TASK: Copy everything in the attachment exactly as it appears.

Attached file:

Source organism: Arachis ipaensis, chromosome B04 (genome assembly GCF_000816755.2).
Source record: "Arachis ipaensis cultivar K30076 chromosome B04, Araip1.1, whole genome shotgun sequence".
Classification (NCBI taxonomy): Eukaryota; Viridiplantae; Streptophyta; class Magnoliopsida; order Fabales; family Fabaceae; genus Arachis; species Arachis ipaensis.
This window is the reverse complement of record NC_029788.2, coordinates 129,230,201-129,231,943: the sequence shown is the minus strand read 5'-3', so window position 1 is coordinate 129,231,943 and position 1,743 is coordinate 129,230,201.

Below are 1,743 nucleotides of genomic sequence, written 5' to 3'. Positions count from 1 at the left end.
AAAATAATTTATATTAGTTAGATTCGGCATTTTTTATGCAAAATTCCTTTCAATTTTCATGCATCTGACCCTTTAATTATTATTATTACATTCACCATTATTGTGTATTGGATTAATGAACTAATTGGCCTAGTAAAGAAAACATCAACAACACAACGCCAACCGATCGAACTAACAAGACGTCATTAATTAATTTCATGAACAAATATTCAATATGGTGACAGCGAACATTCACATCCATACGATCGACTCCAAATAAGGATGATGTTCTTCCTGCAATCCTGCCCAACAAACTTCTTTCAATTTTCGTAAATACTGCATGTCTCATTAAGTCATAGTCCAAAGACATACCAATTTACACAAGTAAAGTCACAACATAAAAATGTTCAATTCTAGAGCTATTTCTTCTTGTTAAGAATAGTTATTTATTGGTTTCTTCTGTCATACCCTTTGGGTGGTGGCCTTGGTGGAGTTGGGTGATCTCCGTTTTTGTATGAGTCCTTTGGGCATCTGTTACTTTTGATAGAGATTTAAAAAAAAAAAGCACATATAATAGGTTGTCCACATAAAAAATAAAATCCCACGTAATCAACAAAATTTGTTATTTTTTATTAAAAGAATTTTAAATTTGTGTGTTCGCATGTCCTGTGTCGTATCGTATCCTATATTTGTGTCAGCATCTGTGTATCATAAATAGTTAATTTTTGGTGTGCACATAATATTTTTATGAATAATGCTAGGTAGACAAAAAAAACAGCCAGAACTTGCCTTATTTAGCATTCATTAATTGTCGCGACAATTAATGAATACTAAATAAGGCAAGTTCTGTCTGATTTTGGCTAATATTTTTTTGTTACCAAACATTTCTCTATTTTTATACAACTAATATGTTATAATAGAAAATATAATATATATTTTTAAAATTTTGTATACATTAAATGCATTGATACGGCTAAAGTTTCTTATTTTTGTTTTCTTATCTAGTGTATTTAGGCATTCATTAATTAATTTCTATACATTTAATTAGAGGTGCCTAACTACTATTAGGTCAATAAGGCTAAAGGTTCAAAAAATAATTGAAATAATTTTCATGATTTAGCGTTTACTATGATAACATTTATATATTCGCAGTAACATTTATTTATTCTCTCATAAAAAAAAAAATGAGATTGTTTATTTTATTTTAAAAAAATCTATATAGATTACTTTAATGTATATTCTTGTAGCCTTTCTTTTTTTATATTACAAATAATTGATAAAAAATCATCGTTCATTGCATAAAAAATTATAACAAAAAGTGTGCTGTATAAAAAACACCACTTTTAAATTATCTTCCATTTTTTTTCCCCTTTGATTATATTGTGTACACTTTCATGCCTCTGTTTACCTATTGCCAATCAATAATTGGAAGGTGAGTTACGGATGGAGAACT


Source organism: Arachis ipaensis, chromosome B04 (genome assembly GCF_000816755.2).
Source record: "Arachis ipaensis cultivar K30076 chromosome B04, Araip1.1, whole genome shotgun sequence".
Classification (NCBI taxonomy): Eukaryota; Viridiplantae; Streptophyta; class Magnoliopsida; order Fabales; family Fabaceae; genus Arachis; species Arachis ipaensis.
This window is the reverse complement of record NC_029788.2, coordinates 129,230,201-129,231,943: the sequence shown is the minus strand read 5'-3', so window position 1 is coordinate 129,231,943 and position 1,743 is coordinate 129,230,201.

Below are 1,743 nucleotides of genomic sequence, written 5' to 3'. Positions count from 1 at the left end.
AAAATAATTTATATTAGTTAGATTCGGCATTTTTTATGCAAAATTCCTTTCAATTTTCATGCATCTGACCCTTTAATTATTATTATTACATTCACCATTATTGTGTATTGGATTAATGAACTAATTGGCCTAGTAAAGAAAACATCAACAACACAACGCCAACCGATCGAACTAACAAGACGTCATTAATTAATTTCATGAACAAATATTCAATATGGTGACAGCGAACATTCACATCCATACGATCGACTCCAAATAAGGATGATGTTCTTCCTGCAATCCTGCCCAACAAACTTCTTTCAATTTTCGTAAATACTGCATGTCTCATTAAGTCATAGTCCAAAGACATACCAATTTACACAAGTAAAGTCACAACATAAAAATGTTCAATTCTAGAGCTATTTCTTCTTGTTAAGAATAGTTATTTATTGGTTTCTTCTGTCATACCCTTTGGGTGGTGGCCTTGGTGGAGTTGGGTGATCTCCGTTTTTGTATGAGTCCTTTGGGCATCTGTTACTTTTGATAGAGATTTAAAAAAAAAAAGCACATATAATAGGTTGTCCACATAAAAAATAAAATCCCACGTAATCAACAAAATTTGTTATTTTTTATTAAAAGAATTTTAAATTTGTGTGTTCGCATGTCCTGTGTCGTATCGTATCCTATATTTGTGTCAGCATCTGTGTATCATAAATAGTTAATTTTTGGTGTGCACATAATATTTTTATGAATAATGCTAGGTAGACAAAAAAAACAGCCAGAACTTGCCTTATTTAGCATTCATTAATTGTCGCGACAATTAATGAATACTAAATAAGGCAAGTTCTGTCTGATTTTGGCTAATATTTTTTTGTTACCAAACATTTCTCTATTTTTATACAACTAATATGTTATAATAGAAAATATAATATATATTTTTAAAATTTTGTATACATTAAATGCATTGATACGGCTAAAGTTTCTTATTTTTGTTTTCTTATCTAGTGTATTTAGGCATTCATTAATTAATTTCTATACATTTAATTAGAGGTGCCTAACTACTATTAGGTCAATAAGGCTAAAGGTTCAAAAAATAATTGAAATAATTTTCATGATTTAGCGTTTACTATGATAACATTTATATATTCGCAGTAACATTTATTTATTCTCTCATAAAAAAAAAAATGAGATTGTTTATTTTATTTTAAAAAAATCTATATAGATTACTTTAATGTATATTCTTGTAGCCTTTCTTTTTTTATATTACAAATAATTGATAAAAAATCATCGTTCATTGCATAAAAAATTATAACAAAAAGTGTGCTGTATAAAAAACACCACTTTTAAATTATCTTCCATTTTTTTTCCCCTTTGATTATATTGTGTACACTTTCATGCCTCTGTTTACCTATTGCCAATCAATAATTGGAAGGTGAGTTACGGATGGAGAACT